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The Flash

Opening Date
14 Jun 2023
PG13 Some Violence
144 mins
English with Chinese subtitles
Action, Adventure, Superhero
Andy Muschietti
Ezra Miller, Kiersey Clemons, Gal Gadot, Michael Keaton, Ben Affleck, Sasha Calle, Maribel Verdu, Ron Livingston, Michael Shannon, Antje Traue
Warner Bros. Pictures presents “The Flash,” directed by Andy Muschietti (the “IT” films, “Mama”). Ezra Miller reprises their role as Barry Allen in the DC Super Hero’s first-ever standalone feature film. Worlds collide in “The Flash” when Barry uses his superpowers to travel back in time in order to change the events of the past. But when his attempt to save his family inadvertently alters the future, Barry becomes trapped in a reality in which General Zod has returned, threatening annihilation, and there are no Super Heroes to turn to. That is, unless Barry can coax a very different Batman out of retirement and rescue an imprisoned Kryptonian… albeit not the one he’s looking for. Ultimately, to save the world that he is in and return to the future that he knows, Barry’s only hope is to race for his life. But will making the ultimate sacrifice be enough to reset the universe? “The Flash” ensemble also includes rising star Sasha Calle, Michael Shannon (“Bullet Train,” “Batman v Superman: Dawn of Justice”), Ron Livingston (“Loudermilk,” “The Conjuring”), Maribel Verdú (“Elite,” “Y tu mamá también”), Kiersey Clemons (“Zack Snyder’s Justice League,” “Sweetheart”), Antje Traue (“King of Ravens,” “Man of Steel”) and Michael Keaton (“Spider-Man: Homecoming,” “Batman”). “The Flash” is produced by Barbara Muschietti (the “IT” films, “Mama”) and Michael Disco (“Rampage,” “San Andreas”). The screenplay is by Christina Hodson (“Birds of Prey,” “Bumblebee”), with a screen story by John Francis Daley & Jonathan Goldstein (“Dungeons & Dragons: Honor Among Thieves,” “Spider-Man: Homecoming”) and Joby Harold (“Transformers: Rise of the Beasts,” “Army of the Dead”), based on characters from DC. The executive producers are Toby Emmerich, Walter Hamada, Galen Vaisman and Marianne Jenkins. Joining director Muschietti behind the camera are director of photography Henry Braham (“Guardians of the Galaxy Vol. 3,” “The Suicide Squad”), production designer Paul Denham Austerberry (“IT Chapter Two,” “The Shape of Water”), editors Jason Ballantine (the “IT” films, “The Great Gatsby”) and Paul Machliss (“The Gentlemen,” “Baby Driver”), and costume designer Alexandra Byrne (“Doctor Strange,” “Guardians of the Galaxy”); the score is by Benjamin Wallfisch (“The Invisible Man,” the “IT” films). Warner Bros. Pictures presents a Double Dream/a Disco Factory production of an Andy Muschietti film, “The Flash.” It will be distributed worldwide by Warner Bros. Pictures and is set to open in theaters in North America on June 16, 2023 and internationally beginning 14 June 2023.
By InCinemas  12 Jun 2023
Among one of the better-produced DCEU films, this movie feels coming in too late into the game of multiverses
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I went to the watch The Flash with lots of questions in my head. What's the future of DC Expanded Universe (DCEU) under James Gunn and Peter Safran after this movie? With Ezra Miller(Them/They)'s erratic behaviour and trouble with the law, what will happen to these characters and them as an actor?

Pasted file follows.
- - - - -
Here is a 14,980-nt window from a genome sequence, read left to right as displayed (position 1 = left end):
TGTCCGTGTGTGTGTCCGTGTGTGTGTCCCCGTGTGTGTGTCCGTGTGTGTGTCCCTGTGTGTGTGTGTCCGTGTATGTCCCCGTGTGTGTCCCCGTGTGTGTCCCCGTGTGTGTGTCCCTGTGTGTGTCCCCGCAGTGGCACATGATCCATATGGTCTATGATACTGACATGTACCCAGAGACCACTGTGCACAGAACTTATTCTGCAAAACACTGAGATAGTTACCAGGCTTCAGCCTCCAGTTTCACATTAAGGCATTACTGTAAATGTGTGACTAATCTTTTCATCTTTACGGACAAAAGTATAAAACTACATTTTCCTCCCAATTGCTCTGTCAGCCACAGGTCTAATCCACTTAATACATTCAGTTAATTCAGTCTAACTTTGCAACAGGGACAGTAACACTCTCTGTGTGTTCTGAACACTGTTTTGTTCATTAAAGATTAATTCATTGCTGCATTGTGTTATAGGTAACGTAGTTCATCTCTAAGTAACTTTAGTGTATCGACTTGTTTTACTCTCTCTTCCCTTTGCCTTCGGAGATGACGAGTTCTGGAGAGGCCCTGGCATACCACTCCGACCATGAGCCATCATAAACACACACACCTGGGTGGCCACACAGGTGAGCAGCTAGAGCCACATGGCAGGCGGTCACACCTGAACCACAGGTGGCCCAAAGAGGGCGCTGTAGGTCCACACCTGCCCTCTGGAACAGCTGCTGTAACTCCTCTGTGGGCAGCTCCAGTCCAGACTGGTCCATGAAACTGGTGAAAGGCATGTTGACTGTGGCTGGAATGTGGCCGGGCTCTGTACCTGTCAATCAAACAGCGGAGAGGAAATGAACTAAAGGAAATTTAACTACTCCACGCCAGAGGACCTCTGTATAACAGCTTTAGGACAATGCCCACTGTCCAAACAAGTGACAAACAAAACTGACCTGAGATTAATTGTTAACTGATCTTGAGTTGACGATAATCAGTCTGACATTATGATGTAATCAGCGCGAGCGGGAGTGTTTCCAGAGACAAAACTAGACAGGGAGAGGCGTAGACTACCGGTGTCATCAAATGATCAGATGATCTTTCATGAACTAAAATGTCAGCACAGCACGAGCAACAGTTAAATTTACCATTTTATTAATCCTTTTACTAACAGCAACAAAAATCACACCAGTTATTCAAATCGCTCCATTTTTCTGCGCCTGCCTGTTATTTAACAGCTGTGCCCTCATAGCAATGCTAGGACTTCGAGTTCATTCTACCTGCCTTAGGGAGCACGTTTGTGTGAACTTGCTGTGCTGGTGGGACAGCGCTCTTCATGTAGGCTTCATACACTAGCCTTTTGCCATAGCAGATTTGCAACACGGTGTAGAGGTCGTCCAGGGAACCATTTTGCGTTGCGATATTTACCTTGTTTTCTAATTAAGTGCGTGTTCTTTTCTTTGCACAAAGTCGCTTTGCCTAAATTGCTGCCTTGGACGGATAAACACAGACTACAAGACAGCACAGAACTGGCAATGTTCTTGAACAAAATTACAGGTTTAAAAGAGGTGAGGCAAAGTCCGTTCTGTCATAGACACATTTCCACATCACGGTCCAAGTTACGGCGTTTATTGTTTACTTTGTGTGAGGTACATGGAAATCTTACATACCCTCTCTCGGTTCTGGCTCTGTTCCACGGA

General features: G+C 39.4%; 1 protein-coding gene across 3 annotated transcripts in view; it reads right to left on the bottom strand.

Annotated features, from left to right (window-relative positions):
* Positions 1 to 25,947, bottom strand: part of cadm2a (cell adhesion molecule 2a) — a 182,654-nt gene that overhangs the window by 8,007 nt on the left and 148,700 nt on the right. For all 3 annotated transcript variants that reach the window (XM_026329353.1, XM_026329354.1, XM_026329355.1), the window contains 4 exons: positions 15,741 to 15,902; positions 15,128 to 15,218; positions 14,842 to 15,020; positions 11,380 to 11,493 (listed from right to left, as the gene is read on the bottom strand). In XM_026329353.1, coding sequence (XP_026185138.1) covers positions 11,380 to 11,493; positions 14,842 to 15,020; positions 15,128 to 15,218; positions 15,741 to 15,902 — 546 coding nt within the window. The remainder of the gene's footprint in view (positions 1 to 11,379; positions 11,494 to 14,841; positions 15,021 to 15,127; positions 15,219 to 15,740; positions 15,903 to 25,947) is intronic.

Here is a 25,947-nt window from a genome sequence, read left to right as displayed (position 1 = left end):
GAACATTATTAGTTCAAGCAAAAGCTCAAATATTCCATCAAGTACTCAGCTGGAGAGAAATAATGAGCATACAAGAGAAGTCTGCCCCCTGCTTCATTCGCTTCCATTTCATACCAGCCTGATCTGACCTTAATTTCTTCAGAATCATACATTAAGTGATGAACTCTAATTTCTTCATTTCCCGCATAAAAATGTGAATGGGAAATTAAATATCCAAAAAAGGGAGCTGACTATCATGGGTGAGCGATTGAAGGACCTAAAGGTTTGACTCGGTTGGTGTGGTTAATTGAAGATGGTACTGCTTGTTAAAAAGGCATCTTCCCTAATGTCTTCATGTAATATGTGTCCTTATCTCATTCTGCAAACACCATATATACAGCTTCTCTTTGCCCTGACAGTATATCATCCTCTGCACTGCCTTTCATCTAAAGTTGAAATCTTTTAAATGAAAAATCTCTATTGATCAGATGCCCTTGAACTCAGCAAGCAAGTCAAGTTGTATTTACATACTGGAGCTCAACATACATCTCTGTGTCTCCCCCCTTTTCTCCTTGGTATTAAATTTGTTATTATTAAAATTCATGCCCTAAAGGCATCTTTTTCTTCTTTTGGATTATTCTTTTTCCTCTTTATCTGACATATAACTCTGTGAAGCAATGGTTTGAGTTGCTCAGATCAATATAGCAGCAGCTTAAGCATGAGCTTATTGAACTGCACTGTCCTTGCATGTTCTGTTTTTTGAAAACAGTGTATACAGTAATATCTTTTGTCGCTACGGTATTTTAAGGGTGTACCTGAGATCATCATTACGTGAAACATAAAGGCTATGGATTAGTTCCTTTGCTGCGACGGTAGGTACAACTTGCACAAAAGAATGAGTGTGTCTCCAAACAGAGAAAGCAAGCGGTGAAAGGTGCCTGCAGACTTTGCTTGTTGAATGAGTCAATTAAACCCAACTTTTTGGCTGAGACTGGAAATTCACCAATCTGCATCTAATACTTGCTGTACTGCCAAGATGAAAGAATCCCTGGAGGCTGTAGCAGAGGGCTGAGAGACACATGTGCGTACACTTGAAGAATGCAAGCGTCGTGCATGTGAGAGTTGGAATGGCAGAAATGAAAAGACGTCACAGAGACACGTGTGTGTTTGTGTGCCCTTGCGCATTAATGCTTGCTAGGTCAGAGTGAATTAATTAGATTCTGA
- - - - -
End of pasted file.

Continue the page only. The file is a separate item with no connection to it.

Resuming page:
Putting all these questions aside, the movie here is about the titular character travelling back in time to stop the death of his mother. In this journey, he is trapped by his past, and his tinkering with that led expectedly to some consequences. Barry Allen meets a younger version of himself in an alternate reality that includes a different Batman, and a Supergirl that has to save this particular world from Zod, and try to restore balance and return back to his current life.

With a run-time of 144 minutes long, this superhero caper is silly, fun and entertaining, in large part due to the charm of Ezra Miller as the Flash and ahem, the Flash (younger version). Superheroes are often lofty. Here, Flash's experience is very human and I can't help but try to reconcile what I know about the actor and trying to separate them from the character.

What worked on screen was definitely the emotions that the story draws out of you. You get to be angry, sad, happy and amused with a pretty simple to understand but at times going-nowhere plot. The fast pacing (The Flash afterall!) helps to keep moving things along, making it one of the better DCEU movies you've seen.

What's coming across as a little wasted was the lack of dimensionality from key characters like Supergirl and General Zod. As flat as they can be cardboard, they contrast with some of the amusing cameos. The movie's ending felt rush and things had to be wrapped up quickly compared to the nice build-up we see at the beginning of the film. Towards the end, one gets the impression that we are told 'Nothing much to see here, let's move on'.

Among one of the better-produced DCEU films, this movie feels coming in too late into the game of multiverses brought to life by Marvel Studios through Dr Strange and recently with the Spider-verse, but feels totally appropriate given that the future of DCEU transitions into the hands of a new leadership, and consequently a new 'Universe'.

Oh, one more note before I end this. I have to say that Batman will still be Batman, wherever we may be.
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